This is an excellent workflow because it will ensure all users are working with the same version of the packages the initial developer used. Without renv, it's possible that a collaborator has a totally different version of an R package installed in their global library, and it may function differently from the initial developer's package. This could result in the code breaking, or worse yet, running, but resulting in different output, possibly unbeknownst to the end users.

As perfectly described on the Introduction to renv vignette, renv benefits users by ensuring package isolation, reproducibility across users and environments, and portability. renv() also enjoys some other benefits like caching of R packages so that they don't have to be downloaded multiple times when used across projects. It also works with Python and Python packages. If you also want to ensure that every detail of an enviroment—including the operating system and other external (to R/R Studio) dependencies—are in place, you can easily do so too by combining renv with a Docker image to fully containerize a solution!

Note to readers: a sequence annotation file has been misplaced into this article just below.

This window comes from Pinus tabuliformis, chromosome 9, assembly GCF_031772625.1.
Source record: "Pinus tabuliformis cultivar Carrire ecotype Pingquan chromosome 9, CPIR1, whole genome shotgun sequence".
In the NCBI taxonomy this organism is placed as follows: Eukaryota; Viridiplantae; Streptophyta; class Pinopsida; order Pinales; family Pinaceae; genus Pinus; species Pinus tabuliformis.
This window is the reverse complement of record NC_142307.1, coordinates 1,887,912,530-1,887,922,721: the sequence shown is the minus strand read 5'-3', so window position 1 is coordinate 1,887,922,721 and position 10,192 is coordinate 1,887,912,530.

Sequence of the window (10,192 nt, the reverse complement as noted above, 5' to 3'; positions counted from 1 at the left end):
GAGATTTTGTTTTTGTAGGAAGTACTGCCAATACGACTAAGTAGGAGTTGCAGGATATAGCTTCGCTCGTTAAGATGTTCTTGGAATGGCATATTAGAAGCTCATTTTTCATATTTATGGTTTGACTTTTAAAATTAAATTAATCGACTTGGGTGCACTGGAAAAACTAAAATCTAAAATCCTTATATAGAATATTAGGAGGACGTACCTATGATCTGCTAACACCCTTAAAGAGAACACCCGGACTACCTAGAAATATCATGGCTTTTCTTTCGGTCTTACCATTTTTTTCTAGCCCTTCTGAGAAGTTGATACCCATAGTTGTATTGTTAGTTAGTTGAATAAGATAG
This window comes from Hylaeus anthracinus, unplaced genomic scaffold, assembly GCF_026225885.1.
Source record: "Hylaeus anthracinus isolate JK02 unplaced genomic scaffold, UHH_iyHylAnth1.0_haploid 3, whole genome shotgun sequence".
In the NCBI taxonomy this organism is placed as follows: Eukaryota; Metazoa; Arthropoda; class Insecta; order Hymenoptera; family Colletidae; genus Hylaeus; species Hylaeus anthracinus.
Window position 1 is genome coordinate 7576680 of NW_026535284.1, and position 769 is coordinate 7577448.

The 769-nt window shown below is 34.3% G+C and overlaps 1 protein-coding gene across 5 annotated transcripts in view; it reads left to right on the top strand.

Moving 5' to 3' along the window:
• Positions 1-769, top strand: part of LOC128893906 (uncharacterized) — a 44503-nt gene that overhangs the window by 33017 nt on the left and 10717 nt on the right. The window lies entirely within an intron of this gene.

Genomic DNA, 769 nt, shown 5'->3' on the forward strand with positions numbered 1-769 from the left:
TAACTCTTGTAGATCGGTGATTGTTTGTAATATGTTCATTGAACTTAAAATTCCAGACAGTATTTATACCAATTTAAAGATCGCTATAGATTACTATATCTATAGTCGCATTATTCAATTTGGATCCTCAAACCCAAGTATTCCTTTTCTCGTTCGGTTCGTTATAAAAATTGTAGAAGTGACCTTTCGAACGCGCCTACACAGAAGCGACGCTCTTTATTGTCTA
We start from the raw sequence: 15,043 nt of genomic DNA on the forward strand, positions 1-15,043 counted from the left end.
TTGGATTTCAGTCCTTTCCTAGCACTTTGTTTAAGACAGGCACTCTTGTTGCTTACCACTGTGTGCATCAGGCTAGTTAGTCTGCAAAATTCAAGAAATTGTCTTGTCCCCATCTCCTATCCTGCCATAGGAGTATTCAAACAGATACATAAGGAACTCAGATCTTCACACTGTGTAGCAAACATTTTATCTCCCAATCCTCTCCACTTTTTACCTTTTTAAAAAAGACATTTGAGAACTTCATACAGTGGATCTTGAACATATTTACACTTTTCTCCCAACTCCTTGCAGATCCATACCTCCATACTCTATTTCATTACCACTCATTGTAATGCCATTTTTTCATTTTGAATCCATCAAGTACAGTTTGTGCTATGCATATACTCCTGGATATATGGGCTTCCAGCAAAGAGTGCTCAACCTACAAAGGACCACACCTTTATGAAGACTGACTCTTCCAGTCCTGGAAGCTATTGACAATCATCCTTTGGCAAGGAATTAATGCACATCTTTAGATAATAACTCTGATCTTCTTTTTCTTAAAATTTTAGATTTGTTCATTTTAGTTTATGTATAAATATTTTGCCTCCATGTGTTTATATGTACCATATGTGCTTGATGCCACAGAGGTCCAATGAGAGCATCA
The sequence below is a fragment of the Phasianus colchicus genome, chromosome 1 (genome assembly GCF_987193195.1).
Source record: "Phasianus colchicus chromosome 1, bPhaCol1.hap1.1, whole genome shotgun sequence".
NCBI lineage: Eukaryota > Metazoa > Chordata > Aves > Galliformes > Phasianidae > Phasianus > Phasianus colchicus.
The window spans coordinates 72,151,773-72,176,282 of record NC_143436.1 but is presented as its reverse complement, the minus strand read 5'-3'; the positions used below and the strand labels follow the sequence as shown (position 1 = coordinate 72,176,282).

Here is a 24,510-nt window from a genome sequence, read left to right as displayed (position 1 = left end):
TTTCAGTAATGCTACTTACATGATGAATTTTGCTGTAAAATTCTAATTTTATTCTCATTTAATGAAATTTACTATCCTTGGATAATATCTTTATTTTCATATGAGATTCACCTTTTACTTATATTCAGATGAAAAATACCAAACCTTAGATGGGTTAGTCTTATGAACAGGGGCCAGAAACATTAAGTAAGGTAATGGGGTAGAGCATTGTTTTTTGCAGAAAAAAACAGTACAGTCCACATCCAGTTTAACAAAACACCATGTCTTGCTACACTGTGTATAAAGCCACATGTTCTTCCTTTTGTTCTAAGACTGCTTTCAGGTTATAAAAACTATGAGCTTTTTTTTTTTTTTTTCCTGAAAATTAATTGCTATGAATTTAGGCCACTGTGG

One final note: if renv seems similar to packrat, that's because it is, somewhat. In fact the deverlopers of rev first attempted to build a reproducible environment package using packrat but gave up and "rolled their own" after struggling with its limitations. But it's vastly better too, I'd argue. The good news is, if you're already using packrat and want to upgrade to this modern tool, you can easily do so with the renv::migrate() command!

Good luck and happy collaborating!


I use the following which will check if package is installed and if dependencies are updated, then loads the package.

{if(!(pack %in% row.names(installed.packages())))
for(pack in p) {install_package(pack)}

completeFun <- function(data, desiredCols) {
  completeVec <- complete.cases(data[, desiredCols])
  return(data[completeVec, ])

Here's my code for it: